I’ve summarised the presentation that I gave in Lancaster at our CX Hub meeting in December – starting to map the space of pseudonymity – in my first Creative Exchange research post.
What are the implications of ‘real name’ policies online?
In the early years of the web, the oft-quoted sentiment that “on the Internet, nobody knows you’re a dog” summed up the sense of exploration and playfulness that an apparent freedom from ‘real-life’ identity offered. In recent years, however, online commerce and government sites have more and more often required linking of accounts to a single, ‘true’ identity. For example both Facebook and Google have ‘real name’ policies, requiring users to enter and use their official names, and have been enforcing these policies with greater regularity.
The arguments for online pseudonyms have already been well articulated. In exploring modern pseudonymity, I am also interested in the broader historical context of the use of fictitious names, nicknames and multiple identities. I am collecting examples of pseudonyms old and new to map out the range of uses and affordances offered. Some are ‘owned pseudonyms’ where the person and the identity they have created are widely known to be connected. Performers often choose owned pseudonyms like this. Others are ‘anonymous pseudonyms’ where someone will try to remain totally unconnected from their pseudonym. Political commentators have made use of anonymous pseudonyms to protect themselves from retribution for their writing.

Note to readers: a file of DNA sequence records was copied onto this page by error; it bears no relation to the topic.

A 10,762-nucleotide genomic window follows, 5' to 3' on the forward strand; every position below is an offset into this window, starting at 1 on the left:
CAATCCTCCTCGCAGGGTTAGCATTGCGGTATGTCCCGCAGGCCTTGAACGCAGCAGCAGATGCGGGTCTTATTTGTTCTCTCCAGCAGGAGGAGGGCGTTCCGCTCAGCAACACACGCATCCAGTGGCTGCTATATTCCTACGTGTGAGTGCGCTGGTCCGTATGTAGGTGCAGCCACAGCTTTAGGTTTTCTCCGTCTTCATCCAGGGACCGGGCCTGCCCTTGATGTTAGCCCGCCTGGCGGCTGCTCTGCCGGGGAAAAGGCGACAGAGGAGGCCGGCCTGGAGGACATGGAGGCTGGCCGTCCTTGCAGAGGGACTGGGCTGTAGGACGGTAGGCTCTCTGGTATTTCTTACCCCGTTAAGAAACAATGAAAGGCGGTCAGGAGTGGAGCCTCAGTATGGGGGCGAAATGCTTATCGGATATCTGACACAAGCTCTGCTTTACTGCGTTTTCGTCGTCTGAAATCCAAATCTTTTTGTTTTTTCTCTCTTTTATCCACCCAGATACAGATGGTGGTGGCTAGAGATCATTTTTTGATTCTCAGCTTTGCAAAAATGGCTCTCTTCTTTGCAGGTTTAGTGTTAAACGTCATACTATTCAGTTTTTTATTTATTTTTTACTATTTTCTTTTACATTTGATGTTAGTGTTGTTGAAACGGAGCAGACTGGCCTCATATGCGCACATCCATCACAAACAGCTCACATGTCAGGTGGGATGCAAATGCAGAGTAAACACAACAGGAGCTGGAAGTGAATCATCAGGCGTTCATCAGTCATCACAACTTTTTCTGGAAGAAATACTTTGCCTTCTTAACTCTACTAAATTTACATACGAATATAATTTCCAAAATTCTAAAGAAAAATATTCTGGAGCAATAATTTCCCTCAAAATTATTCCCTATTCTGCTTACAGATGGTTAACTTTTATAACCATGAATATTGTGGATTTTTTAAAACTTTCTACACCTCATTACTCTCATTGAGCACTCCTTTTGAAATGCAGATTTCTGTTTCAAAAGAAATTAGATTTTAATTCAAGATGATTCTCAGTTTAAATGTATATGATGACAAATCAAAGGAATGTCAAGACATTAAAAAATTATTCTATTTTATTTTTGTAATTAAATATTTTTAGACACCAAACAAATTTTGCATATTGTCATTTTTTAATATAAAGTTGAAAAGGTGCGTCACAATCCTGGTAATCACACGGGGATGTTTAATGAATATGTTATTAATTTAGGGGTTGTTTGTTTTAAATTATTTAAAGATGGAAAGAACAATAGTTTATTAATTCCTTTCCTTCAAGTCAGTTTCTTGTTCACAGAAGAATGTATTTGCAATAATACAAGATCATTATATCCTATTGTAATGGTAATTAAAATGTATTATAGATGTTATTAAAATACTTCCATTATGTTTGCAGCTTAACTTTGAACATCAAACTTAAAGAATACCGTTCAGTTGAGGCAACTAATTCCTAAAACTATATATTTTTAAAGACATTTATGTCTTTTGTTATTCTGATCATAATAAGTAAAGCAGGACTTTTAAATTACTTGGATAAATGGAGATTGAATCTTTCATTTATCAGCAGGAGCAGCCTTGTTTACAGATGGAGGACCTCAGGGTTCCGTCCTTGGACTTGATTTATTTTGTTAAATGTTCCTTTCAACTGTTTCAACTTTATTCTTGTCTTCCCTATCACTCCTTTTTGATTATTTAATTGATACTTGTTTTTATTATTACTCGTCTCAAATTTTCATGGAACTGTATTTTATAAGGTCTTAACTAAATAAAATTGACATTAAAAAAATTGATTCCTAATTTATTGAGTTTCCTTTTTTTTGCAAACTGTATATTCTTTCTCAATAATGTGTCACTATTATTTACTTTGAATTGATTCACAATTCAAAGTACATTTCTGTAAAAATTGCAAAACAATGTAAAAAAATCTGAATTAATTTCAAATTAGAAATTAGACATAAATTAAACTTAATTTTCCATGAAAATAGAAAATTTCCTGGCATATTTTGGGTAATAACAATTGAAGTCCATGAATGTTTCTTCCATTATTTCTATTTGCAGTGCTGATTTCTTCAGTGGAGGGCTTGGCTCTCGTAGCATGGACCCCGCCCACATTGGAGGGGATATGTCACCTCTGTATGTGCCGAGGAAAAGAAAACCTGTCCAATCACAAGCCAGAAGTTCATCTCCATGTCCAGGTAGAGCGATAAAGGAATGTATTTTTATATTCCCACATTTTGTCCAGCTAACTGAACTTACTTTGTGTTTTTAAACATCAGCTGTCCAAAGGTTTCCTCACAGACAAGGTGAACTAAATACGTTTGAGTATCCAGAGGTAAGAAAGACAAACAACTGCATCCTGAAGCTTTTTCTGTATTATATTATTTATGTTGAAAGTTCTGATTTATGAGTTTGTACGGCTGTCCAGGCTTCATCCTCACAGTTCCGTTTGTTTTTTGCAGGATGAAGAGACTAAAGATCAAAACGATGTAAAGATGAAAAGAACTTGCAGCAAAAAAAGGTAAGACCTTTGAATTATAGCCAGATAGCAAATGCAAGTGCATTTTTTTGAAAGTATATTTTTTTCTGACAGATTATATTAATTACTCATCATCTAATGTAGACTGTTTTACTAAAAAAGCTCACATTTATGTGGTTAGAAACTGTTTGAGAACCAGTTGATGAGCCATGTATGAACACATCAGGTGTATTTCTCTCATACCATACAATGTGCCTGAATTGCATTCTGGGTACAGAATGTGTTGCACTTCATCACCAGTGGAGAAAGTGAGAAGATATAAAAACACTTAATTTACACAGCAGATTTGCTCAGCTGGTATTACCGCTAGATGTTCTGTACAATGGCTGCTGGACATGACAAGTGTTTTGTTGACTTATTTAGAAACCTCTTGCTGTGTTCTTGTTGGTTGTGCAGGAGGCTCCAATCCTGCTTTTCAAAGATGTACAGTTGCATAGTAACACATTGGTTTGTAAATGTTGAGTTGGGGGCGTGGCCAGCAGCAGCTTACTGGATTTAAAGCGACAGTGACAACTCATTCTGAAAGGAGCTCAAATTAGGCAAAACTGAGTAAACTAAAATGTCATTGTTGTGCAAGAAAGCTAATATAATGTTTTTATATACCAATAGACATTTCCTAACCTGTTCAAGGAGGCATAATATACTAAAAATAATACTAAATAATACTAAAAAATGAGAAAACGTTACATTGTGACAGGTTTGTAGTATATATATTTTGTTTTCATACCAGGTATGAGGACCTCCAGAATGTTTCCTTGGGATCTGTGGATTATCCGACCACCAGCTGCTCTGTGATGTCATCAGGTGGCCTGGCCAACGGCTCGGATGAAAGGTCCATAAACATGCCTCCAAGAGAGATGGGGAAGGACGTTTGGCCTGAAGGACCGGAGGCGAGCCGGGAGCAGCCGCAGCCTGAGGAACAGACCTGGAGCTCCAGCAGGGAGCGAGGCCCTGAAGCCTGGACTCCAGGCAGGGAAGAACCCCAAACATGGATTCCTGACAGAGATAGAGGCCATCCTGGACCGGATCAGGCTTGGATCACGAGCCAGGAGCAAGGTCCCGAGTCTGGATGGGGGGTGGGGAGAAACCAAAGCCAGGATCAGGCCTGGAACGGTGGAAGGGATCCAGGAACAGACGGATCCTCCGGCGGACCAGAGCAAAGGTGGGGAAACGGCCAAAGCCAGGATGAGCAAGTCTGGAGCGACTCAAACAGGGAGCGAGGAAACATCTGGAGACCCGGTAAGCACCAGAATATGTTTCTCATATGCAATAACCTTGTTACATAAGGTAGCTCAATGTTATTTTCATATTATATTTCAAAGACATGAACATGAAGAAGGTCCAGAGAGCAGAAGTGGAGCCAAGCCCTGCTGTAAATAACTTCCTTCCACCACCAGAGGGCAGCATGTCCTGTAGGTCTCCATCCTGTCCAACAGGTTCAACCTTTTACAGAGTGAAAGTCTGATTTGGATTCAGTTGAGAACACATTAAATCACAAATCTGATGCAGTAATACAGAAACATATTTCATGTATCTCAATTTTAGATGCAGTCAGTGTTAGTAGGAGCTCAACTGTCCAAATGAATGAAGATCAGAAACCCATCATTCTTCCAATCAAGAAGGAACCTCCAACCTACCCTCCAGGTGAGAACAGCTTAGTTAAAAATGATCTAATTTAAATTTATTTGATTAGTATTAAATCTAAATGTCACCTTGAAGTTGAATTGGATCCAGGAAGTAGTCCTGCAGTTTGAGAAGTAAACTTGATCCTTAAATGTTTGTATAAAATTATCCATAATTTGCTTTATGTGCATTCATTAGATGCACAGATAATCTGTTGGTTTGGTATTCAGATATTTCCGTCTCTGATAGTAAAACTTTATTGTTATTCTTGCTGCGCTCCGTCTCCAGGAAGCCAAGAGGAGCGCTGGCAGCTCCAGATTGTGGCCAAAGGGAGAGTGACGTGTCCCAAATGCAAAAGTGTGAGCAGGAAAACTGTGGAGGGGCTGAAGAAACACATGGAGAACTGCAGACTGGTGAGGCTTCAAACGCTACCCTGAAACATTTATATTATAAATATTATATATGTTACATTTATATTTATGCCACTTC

Beyond the advertising potential of reducing multiple personalities to a single, well defined identity, I can see another motivation for companies like Google to prevent the use of anonymous pseudonyms – and that is simplicity. It may be just too complex a challenge, even for technologically advanced companies like Google, to attempt to maintain a guaranteed disconnection between web users and their pseudonyms. The digital tools offered by ever growing scales of computation and networked storage seem to be reducing the likelihood that a pseudonym can remains detached from its author. Indeed, modern text analysis tools have been used to revisit historical pseudonymous writing to draw out subtle features that link the real authors to their noms de plume, and approaches like these may soon be ‘outing’ more current pseudonyms online.
I have a feeling that both ‘owned’ and ‘anonymous’ forms of pseudonymity are still incredibly valuable to a functioning society.